occasion within the defensive system. These generally take the form of one or
more hut circles, usually located within an enclosure. They are interpreted as
small farmsteads occupied by family groups. Those immediately adjacent to the
frontier system are unlikely to have been occupied whilst the Wall was in use
and hence would pre-date the Roman presence here. Whether such settlements
were deliberately cleared or were already abandoned has yet to be ascertained.

The four Romano-British farmsteads 370m south east of Old Church survive
reasonably well despite the absence of any upstanding earthworks. Aerial
photographs have identified below ground features which have been confirmed by
limited antiquarian investigation. The monument is located in close proximity
to the Roman frontier system, and a coin hoard dated to the third century AD
indicates that the site is a rare example of a native settlement which was
occupied while Hadrian's Wall was in use. As such it will contribute to any
further study of the relationship between Roman and native populations along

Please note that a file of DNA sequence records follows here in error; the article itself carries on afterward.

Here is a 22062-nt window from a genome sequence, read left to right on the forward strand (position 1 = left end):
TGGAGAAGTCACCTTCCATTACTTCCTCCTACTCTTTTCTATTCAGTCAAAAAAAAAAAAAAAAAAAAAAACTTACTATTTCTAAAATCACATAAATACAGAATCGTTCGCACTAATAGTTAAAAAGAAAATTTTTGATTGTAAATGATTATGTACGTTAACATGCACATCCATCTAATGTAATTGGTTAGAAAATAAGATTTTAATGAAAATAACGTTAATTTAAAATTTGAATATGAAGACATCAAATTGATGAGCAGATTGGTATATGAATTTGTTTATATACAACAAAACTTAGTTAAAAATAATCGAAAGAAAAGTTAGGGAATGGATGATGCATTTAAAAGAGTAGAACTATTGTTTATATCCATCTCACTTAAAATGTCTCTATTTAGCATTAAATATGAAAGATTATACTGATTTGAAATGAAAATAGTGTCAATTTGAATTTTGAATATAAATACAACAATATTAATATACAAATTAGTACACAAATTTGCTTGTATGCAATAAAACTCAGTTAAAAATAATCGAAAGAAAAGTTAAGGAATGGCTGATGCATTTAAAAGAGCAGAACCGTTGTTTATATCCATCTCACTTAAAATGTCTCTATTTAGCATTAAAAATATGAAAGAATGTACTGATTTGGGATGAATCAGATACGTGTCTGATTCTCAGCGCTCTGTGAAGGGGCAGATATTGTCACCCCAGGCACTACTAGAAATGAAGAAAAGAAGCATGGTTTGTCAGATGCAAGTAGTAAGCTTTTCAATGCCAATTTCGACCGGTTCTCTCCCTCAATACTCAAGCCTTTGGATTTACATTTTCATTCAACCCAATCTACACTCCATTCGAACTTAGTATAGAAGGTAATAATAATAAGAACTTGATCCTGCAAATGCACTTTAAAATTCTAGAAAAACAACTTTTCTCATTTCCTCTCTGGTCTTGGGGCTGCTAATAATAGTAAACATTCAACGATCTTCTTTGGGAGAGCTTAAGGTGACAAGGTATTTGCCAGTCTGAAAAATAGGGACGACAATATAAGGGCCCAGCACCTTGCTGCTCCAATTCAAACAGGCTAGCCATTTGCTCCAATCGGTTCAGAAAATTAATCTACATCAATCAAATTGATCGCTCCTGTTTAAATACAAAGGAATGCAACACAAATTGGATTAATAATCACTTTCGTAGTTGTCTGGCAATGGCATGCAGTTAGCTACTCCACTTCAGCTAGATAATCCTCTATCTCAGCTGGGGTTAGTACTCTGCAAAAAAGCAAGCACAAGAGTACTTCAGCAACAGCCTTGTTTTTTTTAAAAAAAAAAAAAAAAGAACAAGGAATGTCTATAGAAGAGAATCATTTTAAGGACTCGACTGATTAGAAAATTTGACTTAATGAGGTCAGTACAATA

the frontier zone.

Source: Historic England

Sources

Books and journals
Hodgson, J, The Victoria History of the County of Northumberland, (1840), 233
MacLauchlan, , Memoir Written During a Survey of the Roman Wall, (1858), 63
MacLauchlan, , Memoir Written During a Survey of the Roman Wall, (1858), 63
Haverfield, F, 'Trans Cumb & West Antiq & Arch Soc. Old Ser.' in Report of the Cumberland Excavation Committee for 1898, , Vol. XV, (1899), 358-60
Higham, N H, Jones, G D B, 'Archaeological Journal' in Frontiers, Forts and Farmers: Cumbrian Aerial Survey 1974-5, (1975), 34
Higham, N H, Jones, G D B, 'Archaeological Journal' in Frontiers, Forts and Farmers: Cumbrian Aerial Survey 1974-5, (1975), 34
Other
AP No. AKI34. Cumbria SMR No. 305, Cambridge University Collection of AP's, Enclosures on Hawkhirst Hill,

Source: Historic England